The current geopolitical situation makes the model of "One World– One Internet"– once the slogan of the 2005 World Summit on the Information Society – appear more fragile than ever. The United Nations is trying to counteract the development with the "Global Digital Compact", but the technical community and civil society are sceptical about parts of the initiative.
It has been hanging in the balance for some time now: the original idea of the Internet, self-governed exclusively by neutral infrastructure operators, as a worldwide, decentralised digital network that functions globally across all physical and political borders, regulated solely by agreements of a technical nature, and thus codified in protocols and standards that are free of political interests and lines of conflict. However, the vital basis for this, namely a certain degree of fundamental trust shared among stakeholders, seems to be increasingly shaken.
New Blocs Are Forming with Diverging Ideas Drifting Apart
States such as China and Russia, but also Iran, are taking the lead in a new trend: They are increasingly striving for national control over the Internet and for sealing off the network infrastructure on their territory; the term "digital sovereignty" is cropping up ever more frequently.
The EU, on the other hand, sees itself as an international pioneer when it comes to regulating the digital space. Its major concern is to contain the market power of large technology corporations and to strengthen competition and consumer rights: This includes legislation that is already applicable, such as the General Data Protection Regulation, which entered into force in 2018, as well as the recently enacted requirements for online platforms (Digital Services Act and Digital Markets Act). But it also extends to projects that still have to pass through the EU legislative bodies, such as the planned regulations on artificial intelligence (AI Act).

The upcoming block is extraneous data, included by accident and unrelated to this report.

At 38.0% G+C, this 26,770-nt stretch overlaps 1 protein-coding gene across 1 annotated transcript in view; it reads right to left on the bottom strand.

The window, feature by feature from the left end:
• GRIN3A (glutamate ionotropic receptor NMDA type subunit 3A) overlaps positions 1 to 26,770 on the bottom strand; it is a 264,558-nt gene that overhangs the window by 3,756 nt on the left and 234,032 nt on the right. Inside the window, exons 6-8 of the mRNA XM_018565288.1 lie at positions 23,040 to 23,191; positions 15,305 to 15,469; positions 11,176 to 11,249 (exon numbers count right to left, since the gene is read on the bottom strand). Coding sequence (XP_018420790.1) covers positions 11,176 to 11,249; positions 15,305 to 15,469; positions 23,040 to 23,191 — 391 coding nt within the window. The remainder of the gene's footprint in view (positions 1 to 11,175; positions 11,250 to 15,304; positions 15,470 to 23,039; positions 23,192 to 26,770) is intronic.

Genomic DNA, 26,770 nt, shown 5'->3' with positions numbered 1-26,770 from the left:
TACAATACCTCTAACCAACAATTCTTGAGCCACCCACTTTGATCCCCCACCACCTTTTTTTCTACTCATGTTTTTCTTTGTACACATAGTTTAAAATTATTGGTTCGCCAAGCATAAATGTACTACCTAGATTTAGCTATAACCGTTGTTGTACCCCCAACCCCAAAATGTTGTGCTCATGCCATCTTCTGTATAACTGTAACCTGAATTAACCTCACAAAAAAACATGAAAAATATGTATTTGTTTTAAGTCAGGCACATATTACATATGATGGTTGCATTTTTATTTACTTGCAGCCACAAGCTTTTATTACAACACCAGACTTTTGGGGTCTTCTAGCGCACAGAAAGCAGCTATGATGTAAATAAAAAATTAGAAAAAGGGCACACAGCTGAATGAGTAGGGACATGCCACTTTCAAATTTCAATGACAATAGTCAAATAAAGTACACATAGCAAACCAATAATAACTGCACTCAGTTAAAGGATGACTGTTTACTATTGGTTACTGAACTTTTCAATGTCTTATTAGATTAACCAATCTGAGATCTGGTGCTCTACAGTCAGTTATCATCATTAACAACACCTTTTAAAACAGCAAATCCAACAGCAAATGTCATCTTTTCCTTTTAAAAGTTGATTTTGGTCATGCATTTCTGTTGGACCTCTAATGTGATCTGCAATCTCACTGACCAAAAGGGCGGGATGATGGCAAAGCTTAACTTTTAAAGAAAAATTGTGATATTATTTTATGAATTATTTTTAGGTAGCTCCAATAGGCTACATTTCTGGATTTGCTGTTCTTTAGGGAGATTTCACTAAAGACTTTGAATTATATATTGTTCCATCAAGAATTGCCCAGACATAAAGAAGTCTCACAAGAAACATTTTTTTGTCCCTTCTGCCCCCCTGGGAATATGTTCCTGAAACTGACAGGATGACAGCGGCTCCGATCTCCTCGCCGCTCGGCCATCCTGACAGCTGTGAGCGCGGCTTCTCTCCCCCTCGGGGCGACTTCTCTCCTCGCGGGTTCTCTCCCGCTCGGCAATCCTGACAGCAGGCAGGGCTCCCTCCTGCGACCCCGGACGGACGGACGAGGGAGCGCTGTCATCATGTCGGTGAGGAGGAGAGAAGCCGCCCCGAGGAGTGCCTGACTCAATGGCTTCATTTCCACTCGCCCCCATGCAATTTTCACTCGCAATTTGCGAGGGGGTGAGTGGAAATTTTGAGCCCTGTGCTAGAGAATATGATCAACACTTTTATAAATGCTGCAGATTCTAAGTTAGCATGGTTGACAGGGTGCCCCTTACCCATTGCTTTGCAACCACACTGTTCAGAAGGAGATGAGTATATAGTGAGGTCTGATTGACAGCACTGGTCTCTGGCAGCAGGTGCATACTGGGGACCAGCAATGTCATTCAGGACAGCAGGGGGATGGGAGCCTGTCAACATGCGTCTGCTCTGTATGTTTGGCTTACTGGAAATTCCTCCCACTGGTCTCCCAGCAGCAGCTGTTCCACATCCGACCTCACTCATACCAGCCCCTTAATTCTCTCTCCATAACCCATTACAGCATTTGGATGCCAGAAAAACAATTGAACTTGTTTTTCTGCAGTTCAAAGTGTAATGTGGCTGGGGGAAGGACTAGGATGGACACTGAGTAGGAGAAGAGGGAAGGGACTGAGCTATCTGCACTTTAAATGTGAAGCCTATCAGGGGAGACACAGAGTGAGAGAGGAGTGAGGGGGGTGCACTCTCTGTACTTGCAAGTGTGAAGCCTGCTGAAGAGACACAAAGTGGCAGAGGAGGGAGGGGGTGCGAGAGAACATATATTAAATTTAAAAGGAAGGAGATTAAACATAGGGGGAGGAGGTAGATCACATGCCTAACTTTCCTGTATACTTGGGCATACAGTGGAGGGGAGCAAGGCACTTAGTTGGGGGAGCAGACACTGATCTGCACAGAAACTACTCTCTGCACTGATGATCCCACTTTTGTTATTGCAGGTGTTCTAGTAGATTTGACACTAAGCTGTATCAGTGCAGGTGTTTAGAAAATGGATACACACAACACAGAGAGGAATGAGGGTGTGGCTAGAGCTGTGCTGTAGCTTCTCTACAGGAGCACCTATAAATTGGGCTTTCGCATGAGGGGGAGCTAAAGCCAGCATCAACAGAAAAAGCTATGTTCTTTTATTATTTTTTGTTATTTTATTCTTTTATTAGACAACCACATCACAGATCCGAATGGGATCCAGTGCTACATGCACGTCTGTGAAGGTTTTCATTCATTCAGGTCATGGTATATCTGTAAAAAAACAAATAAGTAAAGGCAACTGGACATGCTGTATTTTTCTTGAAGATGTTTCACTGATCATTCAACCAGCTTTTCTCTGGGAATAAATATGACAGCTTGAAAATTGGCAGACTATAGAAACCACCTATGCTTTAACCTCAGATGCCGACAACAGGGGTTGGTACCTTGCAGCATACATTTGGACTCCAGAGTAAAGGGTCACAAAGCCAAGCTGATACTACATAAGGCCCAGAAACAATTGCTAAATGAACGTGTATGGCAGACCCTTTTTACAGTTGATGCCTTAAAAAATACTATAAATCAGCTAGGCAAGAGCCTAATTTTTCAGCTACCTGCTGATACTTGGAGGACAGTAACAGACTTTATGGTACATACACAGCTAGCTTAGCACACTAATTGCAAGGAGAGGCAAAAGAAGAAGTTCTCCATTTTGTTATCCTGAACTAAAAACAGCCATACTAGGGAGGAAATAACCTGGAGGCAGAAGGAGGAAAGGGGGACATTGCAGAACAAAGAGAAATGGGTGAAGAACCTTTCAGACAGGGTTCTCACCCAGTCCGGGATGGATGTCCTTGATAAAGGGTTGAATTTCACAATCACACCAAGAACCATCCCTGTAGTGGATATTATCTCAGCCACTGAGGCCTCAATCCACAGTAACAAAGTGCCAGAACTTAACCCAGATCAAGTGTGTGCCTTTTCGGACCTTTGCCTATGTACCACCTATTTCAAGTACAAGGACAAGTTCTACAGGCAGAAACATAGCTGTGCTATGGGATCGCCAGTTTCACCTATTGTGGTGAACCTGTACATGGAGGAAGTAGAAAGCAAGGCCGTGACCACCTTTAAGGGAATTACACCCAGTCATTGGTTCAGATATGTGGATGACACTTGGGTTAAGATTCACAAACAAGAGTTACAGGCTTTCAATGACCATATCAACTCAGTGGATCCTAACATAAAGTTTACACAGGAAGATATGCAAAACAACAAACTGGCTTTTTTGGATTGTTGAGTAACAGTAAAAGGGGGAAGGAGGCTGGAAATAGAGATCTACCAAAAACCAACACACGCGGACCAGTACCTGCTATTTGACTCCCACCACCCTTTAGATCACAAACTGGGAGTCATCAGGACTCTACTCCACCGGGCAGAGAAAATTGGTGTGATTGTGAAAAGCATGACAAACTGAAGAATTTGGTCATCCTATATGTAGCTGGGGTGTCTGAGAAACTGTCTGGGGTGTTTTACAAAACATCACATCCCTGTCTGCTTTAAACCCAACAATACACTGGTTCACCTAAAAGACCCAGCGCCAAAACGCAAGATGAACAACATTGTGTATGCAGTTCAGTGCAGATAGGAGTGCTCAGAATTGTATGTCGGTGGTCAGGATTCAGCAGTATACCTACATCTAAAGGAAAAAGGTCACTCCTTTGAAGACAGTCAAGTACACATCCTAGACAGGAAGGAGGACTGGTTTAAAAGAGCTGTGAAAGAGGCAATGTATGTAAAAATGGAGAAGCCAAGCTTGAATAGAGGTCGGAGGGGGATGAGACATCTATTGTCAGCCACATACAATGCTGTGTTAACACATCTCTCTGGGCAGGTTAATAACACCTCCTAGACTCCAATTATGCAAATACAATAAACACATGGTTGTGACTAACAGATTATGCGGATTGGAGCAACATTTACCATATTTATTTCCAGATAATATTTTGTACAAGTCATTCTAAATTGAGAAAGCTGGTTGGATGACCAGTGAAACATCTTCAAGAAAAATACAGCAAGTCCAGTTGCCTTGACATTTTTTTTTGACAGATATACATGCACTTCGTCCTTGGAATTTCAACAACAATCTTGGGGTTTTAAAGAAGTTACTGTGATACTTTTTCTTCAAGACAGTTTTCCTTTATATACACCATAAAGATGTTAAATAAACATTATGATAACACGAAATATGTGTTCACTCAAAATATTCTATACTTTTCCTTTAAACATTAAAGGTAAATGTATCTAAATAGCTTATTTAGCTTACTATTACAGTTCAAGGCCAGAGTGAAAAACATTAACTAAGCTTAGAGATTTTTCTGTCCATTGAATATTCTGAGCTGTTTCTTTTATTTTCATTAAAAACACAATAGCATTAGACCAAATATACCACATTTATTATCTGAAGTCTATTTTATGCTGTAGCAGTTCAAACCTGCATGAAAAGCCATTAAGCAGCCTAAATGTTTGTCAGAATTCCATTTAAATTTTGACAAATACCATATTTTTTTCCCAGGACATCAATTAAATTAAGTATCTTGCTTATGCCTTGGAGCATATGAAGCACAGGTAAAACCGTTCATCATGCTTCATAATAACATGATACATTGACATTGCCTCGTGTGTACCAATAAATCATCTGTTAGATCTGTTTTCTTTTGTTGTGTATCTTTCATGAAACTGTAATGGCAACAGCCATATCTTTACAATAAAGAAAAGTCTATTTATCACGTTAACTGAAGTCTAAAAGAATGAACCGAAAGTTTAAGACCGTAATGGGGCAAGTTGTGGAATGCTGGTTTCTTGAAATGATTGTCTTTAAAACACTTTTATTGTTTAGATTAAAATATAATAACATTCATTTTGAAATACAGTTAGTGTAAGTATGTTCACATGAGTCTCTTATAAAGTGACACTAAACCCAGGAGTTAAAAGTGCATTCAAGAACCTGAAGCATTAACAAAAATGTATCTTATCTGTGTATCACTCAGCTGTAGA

The USA, which continues to consider itself a global leading power, wants to maintain and expand its geopolitical sphere of influence, and its increasing importance in the digital sphere going along with: With its "Declaration for the Future of the Internet", a commitment to the preservation of the open, free, global, interoperable, reliable and secure Internet, submitted in April 2022, the United States gathered round itself not only all EU states but also 40 other international partner countries that feel committed to the same values.
Looking at this escalating competition between different models of digital governance the question arises ever more urgently if cooperation in this area can be shaped in the future at all.
The Eternal Dispute: Multilateral versus Multistakeholder
In 2006, in the wake of the World Summit on the Information Society (WSIS), a platform was created with the Internet Governance Forum (IGF) of the United Nations that for the first time deviated from the multilateral model that had prevailed until then. While the former model had reserved participation primarily to representatives of states, the new format brought together actors from the governmental sector with non-governmental stakeholders from academia, the technical community, the private sector and civil society. In annual events, they were to exchange views on important political issues and rules for shaping the Internet (Internet governance) – explicitly at eye level, in an approach that brings concerns from the grassroots to the attention of higher hierarchies ("bottom-up" instead of "top-down").
In the following years, regional and national offshoots emerged from the global IGF, in which interested parties came together in communities to enable opinion-forming and discussion processes for digital policy issues at local level. Examples are EuroDIG, the European Dialogue on Internet Governance, or Germany's national Internet Governance Forum (IGF-D), both of which have been active since 2008. The discussion results of these offshoots have been brought into the debate process of the global IGF. DENIC, too, has been involved in the various Internet governance processes – at both regional and international level – from an early stage and has intensified its commitment even more since the beginning of 2023, when the Cooperative took over the management of the IGF-D Secretariat.